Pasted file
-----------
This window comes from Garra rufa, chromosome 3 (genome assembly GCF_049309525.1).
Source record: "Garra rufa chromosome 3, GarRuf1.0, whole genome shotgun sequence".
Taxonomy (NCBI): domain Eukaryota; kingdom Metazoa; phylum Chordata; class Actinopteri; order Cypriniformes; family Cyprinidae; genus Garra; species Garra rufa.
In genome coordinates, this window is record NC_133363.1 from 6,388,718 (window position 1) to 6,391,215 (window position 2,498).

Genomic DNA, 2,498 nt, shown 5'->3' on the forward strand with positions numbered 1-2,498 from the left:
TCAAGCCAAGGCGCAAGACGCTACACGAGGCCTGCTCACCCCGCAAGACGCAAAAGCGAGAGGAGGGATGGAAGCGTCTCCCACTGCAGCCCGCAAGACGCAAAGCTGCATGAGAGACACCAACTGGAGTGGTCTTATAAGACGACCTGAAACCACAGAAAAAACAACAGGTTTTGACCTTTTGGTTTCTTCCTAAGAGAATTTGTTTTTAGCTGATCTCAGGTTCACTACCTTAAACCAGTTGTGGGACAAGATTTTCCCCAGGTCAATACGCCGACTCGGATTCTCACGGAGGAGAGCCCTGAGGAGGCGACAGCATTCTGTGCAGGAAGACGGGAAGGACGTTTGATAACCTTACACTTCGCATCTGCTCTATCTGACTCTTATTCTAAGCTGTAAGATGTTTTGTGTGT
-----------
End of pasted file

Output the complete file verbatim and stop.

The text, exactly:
This window comes from Garra rufa, chromosome 3 (genome assembly GCF_049309525.1).
Source record: "Garra rufa chromosome 3, GarRuf1.0, whole genome shotgun sequence".
Taxonomy (NCBI): domain Eukaryota; kingdom Metazoa; phylum Chordata; class Actinopteri; order Cypriniformes; family Cyprinidae; genus Garra; species Garra rufa.
In genome coordinates, this window is record NC_133363.1 from 6,388,718 (window position 1) to 6,391,215 (window position 2,498).

Genomic DNA, 2,498 nt, shown 5'->3' on the forward strand with positions numbered 1-2,498 from the left:
TCAAGCCAAGGCGCAAGACGCTACACGAGGCCTGCTCACCCCGCAAGACGCAAAAGCGAGAGGAGGGATGGAAGCGTCTCCCACTGCAGCCCGCAAGACGCAAAGCTGCATGAGAGACACCAACTGGAGTGGTCTTATAAGACGACCTGAAACCACAGAAAAAACAACAGGTTTTGACCTTTTGGTTTCTTCCTAAGAGAATTTGTTTTTAGCTGATCTCAGGTTCACTACCTTAAACCAGTTGTGGGACAAGATTTTCCCCAGGTCAATACGCCGACTCGGATTCTCACGGAGGAGAGCCCTGAGGAGGCGACAGCATTCTGTGCAGGAAGACGGGAAGGACGTTTGATAACCTTACACTTCGCATCTGCTCTATCTGACTCTTATTCTAAGCTGTAAGATGTTTTGTGTGT